Through the experience of losing the girl’s ticket, the boy finds himself atop the train, where he meets a hobo, who dispenses strange, mocking wisdom and scalding, bitter “joe”. “Seeing is believing”, he tells the kid. It is strange advice, since the entire trip is a visual feast. What the boy really lacks is the ability to hear the bells, bells all the other children seem to have no trouble hearing. In the North Pole, the children find themselves lost in Santa’s vast city network of shops, production lines, factory floors, pneumatic tubes and strange tunnels where Christmas music is piped in via intercom. It’s weirdly comical to see the fruits of Santa’s magical labour presented as merely an advanced and slightly nostalgic 50′s style department store. Bells and whistles abound, but the magic seems misplaced.
The annual tradition is that at the gathering in the town square, Santa will choose one of the children to receive the hallowed First Gift of Christmas. Surrounded by teeming, creepily goateed elves, the boy at first can’t see when Santa’s gigantic form comes streaming out of the great hall. His frantic cries are almost chilling, and as he is losing hope, a single bell tears loose from the sleigh and lands at his feet. He still can’t hear the bells, and this single jingling artifact is silent as well as he turns his back and whispers to himself, “I believe, I believe, I believe.” It is a stirring and promising moment, and he is rewarded by a chiming, crystalline sound. He finally hears the bells!
He is then chosen by Santa to receive the first gift. He asks for the bell off of Santa’s sleigh, and being a kindly deity of some stripe, Santa proudly presents the single bell as the first gift of Christmas. It is a reminder of the boy’s doubt and faith in Christmas, for he keeps the bell, long after his sister and other children can no longer hear it. Of course, the bell never fails to ring for those who truly believe, and so the lesson ends.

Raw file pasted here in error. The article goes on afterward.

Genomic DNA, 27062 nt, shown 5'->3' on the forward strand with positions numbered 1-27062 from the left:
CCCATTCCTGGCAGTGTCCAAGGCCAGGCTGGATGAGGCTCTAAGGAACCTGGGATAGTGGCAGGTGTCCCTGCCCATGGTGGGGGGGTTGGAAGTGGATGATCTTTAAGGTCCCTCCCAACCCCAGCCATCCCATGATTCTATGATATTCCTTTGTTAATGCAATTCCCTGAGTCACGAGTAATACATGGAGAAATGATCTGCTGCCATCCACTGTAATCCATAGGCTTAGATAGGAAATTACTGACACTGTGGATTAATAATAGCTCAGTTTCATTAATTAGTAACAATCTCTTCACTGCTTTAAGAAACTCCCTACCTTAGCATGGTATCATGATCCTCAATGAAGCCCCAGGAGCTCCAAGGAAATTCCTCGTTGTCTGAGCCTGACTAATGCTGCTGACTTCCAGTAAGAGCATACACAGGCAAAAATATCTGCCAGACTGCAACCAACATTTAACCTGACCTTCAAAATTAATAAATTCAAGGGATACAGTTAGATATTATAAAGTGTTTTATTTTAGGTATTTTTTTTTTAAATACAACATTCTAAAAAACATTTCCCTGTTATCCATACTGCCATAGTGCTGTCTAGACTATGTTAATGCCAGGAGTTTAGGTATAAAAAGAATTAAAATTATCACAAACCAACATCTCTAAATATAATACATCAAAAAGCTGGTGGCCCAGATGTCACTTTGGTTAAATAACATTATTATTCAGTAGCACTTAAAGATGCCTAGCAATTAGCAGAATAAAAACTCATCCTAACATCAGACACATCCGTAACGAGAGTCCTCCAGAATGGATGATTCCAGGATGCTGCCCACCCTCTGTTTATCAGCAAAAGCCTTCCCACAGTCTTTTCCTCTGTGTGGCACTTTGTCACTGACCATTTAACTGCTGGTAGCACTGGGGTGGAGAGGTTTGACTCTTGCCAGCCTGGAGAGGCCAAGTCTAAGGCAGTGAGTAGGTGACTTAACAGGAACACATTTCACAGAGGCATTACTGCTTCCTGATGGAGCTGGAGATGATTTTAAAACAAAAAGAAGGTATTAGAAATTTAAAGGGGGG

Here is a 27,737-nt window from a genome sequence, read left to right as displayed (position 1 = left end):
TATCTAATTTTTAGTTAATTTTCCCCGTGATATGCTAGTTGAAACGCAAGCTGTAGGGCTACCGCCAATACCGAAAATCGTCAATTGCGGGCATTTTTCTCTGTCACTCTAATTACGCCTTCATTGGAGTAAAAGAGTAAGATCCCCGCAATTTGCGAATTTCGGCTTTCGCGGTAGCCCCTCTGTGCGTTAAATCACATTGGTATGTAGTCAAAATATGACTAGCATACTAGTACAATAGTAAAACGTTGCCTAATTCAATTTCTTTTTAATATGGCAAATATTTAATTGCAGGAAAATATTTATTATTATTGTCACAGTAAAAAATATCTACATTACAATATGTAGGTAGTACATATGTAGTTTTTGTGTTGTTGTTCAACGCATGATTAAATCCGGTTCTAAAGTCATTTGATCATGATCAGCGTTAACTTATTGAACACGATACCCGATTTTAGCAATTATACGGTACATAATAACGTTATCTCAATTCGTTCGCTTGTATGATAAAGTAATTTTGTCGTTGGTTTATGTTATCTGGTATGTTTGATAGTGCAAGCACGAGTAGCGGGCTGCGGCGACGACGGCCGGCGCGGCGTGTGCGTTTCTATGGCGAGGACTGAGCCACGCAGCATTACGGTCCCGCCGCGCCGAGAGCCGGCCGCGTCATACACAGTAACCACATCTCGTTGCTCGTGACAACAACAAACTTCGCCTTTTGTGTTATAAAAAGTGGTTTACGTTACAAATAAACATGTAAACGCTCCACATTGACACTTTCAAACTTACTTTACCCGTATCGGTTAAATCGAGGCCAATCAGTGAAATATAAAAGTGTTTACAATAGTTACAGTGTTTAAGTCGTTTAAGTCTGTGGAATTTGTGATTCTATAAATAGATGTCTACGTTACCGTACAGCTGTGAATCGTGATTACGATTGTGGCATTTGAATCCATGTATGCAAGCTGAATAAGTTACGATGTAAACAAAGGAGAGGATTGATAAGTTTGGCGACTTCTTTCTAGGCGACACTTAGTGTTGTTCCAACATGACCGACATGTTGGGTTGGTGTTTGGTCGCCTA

What is most peculiar about this film is its semi-serious direction, which is couched in the most bizarre and ridiculous of circumstances, that it is difficult to take its message with anything but a large grain of Santa-blessed salt. The audience is asked to question, along with the boy, their own beliefs about things that are not seen. Zemeckis and company are not merely interested in reaffirming our belief that Christmas is a magical time, but ask some serious questions about faith, wonder, and ultimately what our belief in the unseen will be. Will we obsess over “seeing is believing”, or will we accept that some things can be both seen and unseen, and still remain as real as the things we surround ourselves with?
Yet the guise is confusing. Jewish elves, production lines, a train conductor who seems vaguely out of control, and psychotic dancing Mexican waiters serving violent blasts of hot chocolate to the nonplussed children seems somehow…off. There’s magic here, but not the kind you want touching your children. And the human animation, as impressive as it is, is just slightly off-kilter.
While the message and intent are spot-on, there’s just not enough to sustain through the entire picture, and for all the magic in the world, there’s just not enough to make me believe that thousands upon thousands of creepy, Jewish elves are a good thing for a child’s psyche.
Fringe Rating: out of 5